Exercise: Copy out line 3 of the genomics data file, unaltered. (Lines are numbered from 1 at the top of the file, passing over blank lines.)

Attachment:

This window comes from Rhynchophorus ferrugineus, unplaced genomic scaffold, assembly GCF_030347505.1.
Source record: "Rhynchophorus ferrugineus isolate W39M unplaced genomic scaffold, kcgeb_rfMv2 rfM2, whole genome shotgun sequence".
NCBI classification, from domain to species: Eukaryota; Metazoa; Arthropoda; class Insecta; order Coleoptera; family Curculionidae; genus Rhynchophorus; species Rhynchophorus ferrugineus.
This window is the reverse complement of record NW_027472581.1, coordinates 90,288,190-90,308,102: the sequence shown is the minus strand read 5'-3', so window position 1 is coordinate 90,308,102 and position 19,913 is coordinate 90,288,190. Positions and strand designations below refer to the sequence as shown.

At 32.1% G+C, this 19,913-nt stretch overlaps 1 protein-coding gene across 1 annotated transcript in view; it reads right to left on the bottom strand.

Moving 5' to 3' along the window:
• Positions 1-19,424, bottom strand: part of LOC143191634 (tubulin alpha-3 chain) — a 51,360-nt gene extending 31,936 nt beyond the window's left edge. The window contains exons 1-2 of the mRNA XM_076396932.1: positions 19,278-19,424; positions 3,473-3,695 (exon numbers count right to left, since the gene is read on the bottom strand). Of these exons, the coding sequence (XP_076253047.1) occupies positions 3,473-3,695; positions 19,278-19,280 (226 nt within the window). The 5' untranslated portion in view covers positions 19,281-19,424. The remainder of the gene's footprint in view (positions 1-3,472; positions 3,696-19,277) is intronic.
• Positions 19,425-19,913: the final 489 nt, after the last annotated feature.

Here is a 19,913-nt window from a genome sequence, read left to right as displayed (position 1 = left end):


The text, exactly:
NCBI classification, from domain to species: Eukaryota; Metazoa; Arthropoda; class Insecta; order Coleoptera; family Curculionidae; genus Rhynchophorus; species Rhynchophorus ferrugineus.